Create videos using HTML and custom fonts

Shotstack's HTML asset type allows you to create videos using HTML and CSS. Text and basic layouts can be styled and formatted using tags and attributes familiar to any web designer.

It has the additional benefit of being able to use any font, allowing you to match your brand guidelines and giving you full control over typography and text styling.

In this tutorial we'll talk through the basics of the HTML asset type, how to use Google Fonts and how the process is slightly different from designing for a browser.

Before starting the tutorial make sure you have signed up for a free API key. Also, make sure you are familiar with making API requests with cURL or Postman. Our Hello World tutorial is the best place to start.

Creating text using HTML

Creating text in your video with HTML is a case of using the HTML asset with a snippet of HTML and CSS to apply styling.

The following JSON will create a basic title:

{
"timeline": {
"background": "#000000",
"tracks": [
{
"clips": [
{
"asset": {
"type": "html",
"html": "<p>Style text in video using HTML and CSS</p>",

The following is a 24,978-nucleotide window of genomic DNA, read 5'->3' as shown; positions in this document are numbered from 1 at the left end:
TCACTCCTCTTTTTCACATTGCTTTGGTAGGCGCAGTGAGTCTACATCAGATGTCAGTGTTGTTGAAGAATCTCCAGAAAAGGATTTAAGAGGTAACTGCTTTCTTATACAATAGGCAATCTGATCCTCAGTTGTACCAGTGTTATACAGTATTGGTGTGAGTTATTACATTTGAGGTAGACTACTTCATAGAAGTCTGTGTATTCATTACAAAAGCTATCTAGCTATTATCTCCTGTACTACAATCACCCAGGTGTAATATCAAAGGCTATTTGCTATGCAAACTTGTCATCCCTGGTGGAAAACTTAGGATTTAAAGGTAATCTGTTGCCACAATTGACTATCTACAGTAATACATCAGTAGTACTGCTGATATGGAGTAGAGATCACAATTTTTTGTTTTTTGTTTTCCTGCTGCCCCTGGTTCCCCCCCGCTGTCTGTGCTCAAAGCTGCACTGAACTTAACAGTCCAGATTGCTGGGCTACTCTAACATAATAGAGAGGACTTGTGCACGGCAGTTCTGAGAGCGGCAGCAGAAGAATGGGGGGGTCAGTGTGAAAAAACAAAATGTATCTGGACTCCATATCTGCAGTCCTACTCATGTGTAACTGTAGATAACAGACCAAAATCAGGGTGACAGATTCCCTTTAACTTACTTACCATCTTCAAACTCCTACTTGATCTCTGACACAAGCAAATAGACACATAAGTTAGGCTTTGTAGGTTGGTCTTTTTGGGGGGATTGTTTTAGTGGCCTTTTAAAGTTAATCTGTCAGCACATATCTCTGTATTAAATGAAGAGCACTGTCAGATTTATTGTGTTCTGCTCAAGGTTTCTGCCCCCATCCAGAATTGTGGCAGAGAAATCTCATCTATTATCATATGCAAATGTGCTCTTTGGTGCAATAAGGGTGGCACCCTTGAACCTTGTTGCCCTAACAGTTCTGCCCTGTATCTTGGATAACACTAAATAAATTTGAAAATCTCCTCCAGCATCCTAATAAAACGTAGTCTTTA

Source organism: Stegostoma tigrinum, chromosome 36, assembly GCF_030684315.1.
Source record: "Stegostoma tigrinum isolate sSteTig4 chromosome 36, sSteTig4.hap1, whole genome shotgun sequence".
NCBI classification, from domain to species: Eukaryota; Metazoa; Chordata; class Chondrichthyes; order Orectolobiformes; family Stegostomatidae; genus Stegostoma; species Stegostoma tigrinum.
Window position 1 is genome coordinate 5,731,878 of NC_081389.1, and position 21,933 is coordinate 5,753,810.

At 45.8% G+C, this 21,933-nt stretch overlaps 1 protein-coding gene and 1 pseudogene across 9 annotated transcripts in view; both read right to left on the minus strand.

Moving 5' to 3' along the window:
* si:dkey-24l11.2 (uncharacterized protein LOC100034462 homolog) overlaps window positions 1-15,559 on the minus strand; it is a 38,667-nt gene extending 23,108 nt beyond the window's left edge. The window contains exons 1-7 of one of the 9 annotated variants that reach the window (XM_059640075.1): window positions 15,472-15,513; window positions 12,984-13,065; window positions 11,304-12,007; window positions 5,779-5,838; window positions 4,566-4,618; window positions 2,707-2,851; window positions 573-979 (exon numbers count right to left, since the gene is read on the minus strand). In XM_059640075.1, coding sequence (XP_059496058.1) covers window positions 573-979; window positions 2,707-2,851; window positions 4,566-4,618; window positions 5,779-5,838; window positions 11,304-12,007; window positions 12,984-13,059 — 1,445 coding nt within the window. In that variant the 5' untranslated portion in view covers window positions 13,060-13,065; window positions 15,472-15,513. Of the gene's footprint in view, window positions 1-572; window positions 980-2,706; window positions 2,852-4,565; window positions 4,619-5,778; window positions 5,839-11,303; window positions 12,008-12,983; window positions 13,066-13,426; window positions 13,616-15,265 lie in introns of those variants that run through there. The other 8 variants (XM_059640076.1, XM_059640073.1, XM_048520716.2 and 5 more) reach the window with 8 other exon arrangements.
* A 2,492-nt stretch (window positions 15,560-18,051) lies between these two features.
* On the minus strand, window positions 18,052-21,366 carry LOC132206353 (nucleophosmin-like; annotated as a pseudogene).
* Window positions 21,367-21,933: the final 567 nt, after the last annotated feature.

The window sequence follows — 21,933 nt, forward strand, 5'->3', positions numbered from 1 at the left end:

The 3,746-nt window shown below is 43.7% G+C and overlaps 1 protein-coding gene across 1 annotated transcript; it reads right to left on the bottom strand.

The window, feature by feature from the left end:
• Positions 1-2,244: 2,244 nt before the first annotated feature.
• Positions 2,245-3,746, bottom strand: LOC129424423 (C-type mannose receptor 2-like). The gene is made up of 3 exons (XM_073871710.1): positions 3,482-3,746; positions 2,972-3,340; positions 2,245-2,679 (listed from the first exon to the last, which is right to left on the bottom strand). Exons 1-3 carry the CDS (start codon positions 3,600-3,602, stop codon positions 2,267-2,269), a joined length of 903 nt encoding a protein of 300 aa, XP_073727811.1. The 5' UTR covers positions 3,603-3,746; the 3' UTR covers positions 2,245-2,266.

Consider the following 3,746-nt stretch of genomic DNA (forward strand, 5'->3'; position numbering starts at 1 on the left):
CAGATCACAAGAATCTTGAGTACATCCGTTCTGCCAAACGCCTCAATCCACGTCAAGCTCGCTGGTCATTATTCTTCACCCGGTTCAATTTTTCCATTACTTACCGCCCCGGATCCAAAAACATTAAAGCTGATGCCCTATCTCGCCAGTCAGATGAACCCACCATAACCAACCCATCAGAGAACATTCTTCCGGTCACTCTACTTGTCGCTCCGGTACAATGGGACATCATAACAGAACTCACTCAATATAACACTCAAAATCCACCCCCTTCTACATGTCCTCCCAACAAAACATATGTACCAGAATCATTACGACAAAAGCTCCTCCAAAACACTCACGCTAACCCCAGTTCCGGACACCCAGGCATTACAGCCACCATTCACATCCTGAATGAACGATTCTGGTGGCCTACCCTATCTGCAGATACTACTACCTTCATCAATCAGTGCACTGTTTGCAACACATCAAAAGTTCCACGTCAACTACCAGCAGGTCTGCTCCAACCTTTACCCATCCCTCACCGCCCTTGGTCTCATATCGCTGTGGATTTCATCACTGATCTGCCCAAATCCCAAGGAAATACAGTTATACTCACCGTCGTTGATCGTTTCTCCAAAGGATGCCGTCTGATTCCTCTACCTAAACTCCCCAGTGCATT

"css": "p { color: #ffffff; font-size: 42px; text-align: center; }",
"width": 450,
"height": 200
},
"start": 0,
"length": 5
}
]
}
]
},
"output": {
"format": "mp4",
"resolution": "hd"
}
}

The following video will be created:

In this video the text is rendered using the default system font with the color, size and alignment specified in our css parameter. Note also how the text is constrained and wraps in a specified text area of width: 450 and height: 200.

Using a custom font

It's unlikely you will want to use the default system font, so let's go ahead and add our own.

It is important to understand that Shotstack does not use a browser to render HTML so there is no support for @font-face configuration. Instead, the actual font TTF (TrueType Font) file must be downloaded and installed on our platform before it can be used to style text.

The API makes this easy, take a look at the JSON below:

{
"timeline": {
"background": "#000000",
"fonts": [
{
"src": "https://shotstack-assets.s3-ap-southeast-2.amazonaws.com/fonts/OpenSans-Regular.ttf"
}
],
"tracks": [
{
"clips": [
{
"asset": {
"type": "html",
"html": "<p>Style text in video using HTML and CSS</p>",